November 19, 2006

Class war

But you can't call it class war, because they think they've won. They think it is a war of the "lower" classes -- on whose shoulders the "upper" classes stand -- against their privilege, which it is. But beyond that, it is a war against class. Remember the idea of equality? Justice?

From 1990 to 2004, the average income for 90% of American households increased just 2% (adjusted for inflation). For the top 1%, however, it went up 57%. It went up 85% among the top 0.1% and 112% among the top 0.01%.

In 2004, the average income for the "lower" 90% of households was $28,355. It was $940,441 for the top 1% and $4,506,291 for the top 0.1%.

This information was provided in today's New York Times under the headline "A New Class War: The Haves Vs. The Have Mores," about most of the top 1% feeling left behind by that 0.1%. A serious issue indeed. Just consider: if you take the top 0.1% out of the calculation, the average income of the rest of the top 1% will be well below that $940,000!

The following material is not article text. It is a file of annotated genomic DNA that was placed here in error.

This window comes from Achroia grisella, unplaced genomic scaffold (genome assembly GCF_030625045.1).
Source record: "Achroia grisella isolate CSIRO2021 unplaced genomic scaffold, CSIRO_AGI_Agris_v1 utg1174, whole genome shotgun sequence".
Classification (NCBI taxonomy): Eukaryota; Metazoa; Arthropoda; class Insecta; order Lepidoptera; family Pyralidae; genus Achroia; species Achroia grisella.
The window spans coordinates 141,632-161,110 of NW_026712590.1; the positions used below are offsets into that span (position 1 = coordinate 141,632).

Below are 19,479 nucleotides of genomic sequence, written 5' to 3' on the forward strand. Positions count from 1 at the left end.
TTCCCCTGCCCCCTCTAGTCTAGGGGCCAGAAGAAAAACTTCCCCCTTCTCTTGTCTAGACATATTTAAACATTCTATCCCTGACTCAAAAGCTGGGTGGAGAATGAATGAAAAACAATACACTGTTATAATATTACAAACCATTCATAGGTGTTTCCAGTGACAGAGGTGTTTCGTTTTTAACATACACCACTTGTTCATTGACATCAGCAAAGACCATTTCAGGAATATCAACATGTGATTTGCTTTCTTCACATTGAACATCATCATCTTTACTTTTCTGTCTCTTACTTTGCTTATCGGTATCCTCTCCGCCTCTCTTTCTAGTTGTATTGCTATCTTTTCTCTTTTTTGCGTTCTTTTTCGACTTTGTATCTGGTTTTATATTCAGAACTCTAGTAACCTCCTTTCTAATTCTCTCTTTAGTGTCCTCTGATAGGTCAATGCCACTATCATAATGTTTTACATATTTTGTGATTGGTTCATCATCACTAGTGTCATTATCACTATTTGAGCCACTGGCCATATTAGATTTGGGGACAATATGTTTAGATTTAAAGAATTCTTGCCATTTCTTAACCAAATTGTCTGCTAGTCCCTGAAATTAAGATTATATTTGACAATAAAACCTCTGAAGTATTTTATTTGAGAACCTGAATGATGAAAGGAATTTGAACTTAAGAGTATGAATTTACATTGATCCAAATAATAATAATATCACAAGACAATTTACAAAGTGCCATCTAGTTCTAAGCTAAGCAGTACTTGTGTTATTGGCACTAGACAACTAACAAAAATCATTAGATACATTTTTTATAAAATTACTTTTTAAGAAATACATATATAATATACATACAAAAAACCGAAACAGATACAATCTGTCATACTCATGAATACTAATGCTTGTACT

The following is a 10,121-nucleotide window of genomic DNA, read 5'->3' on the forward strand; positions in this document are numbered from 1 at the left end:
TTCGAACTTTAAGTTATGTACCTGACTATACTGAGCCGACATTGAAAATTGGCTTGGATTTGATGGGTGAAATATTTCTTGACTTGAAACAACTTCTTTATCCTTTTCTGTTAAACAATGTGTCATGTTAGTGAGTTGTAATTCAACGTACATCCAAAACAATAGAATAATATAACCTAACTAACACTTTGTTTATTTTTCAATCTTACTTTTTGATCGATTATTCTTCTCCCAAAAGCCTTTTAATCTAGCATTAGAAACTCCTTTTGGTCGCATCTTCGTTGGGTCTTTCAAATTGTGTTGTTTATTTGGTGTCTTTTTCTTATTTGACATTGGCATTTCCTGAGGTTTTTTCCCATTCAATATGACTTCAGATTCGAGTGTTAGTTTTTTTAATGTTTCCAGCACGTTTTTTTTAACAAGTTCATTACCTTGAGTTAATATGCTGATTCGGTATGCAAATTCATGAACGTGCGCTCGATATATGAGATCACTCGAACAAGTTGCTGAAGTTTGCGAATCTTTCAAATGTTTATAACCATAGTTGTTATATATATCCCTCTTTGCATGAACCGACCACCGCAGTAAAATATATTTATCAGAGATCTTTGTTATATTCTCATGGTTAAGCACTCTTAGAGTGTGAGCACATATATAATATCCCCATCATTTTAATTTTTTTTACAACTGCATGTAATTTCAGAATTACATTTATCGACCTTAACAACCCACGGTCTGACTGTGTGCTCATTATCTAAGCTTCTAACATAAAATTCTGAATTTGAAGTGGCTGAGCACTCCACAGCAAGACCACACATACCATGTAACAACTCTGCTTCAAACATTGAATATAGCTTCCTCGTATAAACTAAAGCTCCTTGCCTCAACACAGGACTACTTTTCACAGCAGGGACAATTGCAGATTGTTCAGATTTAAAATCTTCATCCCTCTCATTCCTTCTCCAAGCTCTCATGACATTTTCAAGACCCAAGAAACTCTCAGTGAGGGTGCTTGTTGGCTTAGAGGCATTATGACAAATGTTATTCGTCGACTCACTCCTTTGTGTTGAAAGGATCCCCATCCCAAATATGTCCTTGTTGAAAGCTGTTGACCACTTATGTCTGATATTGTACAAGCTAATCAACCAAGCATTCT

At least they -- and their newspapers -- don't have to worry about the 90% of households who are too busy struggling to keep bodies and soul together, the car running, the house heated to rise up from their knees. And just in case, if any of them did actually dare to stand up to such obvious economic injustice they would obviously be terrorists, a threat to national security. Get back to work, you!

anarchism, anarchosyndicalism